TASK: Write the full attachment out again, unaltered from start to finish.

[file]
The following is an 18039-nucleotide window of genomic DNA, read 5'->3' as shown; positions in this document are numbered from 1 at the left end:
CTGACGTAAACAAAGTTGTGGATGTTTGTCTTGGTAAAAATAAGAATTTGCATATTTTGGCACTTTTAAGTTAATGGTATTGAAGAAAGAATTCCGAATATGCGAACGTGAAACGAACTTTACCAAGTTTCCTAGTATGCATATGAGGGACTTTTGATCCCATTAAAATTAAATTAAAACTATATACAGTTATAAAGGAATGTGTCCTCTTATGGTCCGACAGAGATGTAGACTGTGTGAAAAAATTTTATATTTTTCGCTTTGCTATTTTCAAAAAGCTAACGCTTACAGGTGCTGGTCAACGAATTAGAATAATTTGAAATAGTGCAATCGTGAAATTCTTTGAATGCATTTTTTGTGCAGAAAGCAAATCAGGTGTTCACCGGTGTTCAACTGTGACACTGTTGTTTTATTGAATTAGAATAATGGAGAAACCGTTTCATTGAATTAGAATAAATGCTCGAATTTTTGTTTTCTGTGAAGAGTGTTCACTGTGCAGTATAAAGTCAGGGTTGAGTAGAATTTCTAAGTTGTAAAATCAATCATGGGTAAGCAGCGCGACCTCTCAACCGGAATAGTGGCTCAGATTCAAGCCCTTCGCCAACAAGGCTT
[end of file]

The following is an 18039-nucleotide window of genomic DNA, read 5'->3' as shown; positions in this document are numbered from 1 at the left end:
CTGACGTAAACAAAGTTGTGGATGTTTGTCTTGGTAAAAATAAGAATTTGCATATTTTGGCACTTTTAAGTTAATGGTATTGAAGAAAGAATTCCGAATATGCGAACGTGAAACGAACTTTACCAAGTTTCCTAGTATGCATATGAGGGACTTTTGATCCCATTAAAATTAAATTAAAACTATATACAGTTATAAAGGAATGTGTCCTCTTATGGTCCGACAGAGATGTAGACTGTGTGAAAAAATTTTATATTTTTCGCTTTGCTATTTTCAAAAAGCTAACGCTTACAGGTGCTGGTCAACGAATTAGAATAATTTGAAATAGTGCAATCGTGAAATTCTTTGAATGCATTTTTTGTGCAGAAAGCAAATCAGGTGTTCACCGGTGTTCAACTGTGACACTGTTGTTTTATTGAATTAGAATAATGGAGAAACCGTTTCATTGAATTAGAATAAATGCTCGAATTTTTGTTTTCTGTGAAGAGTGTTCACTGTGCAGTATAAAGTCAGGGTTGAGTAGAATTTCTAAGTTGTAAAATCAATCATGGGTAAGCAGCGCGACCTCTCAACCGGAATAGTGGCTCAGATTCAAGCCCTTCGCCAACAAGGCTT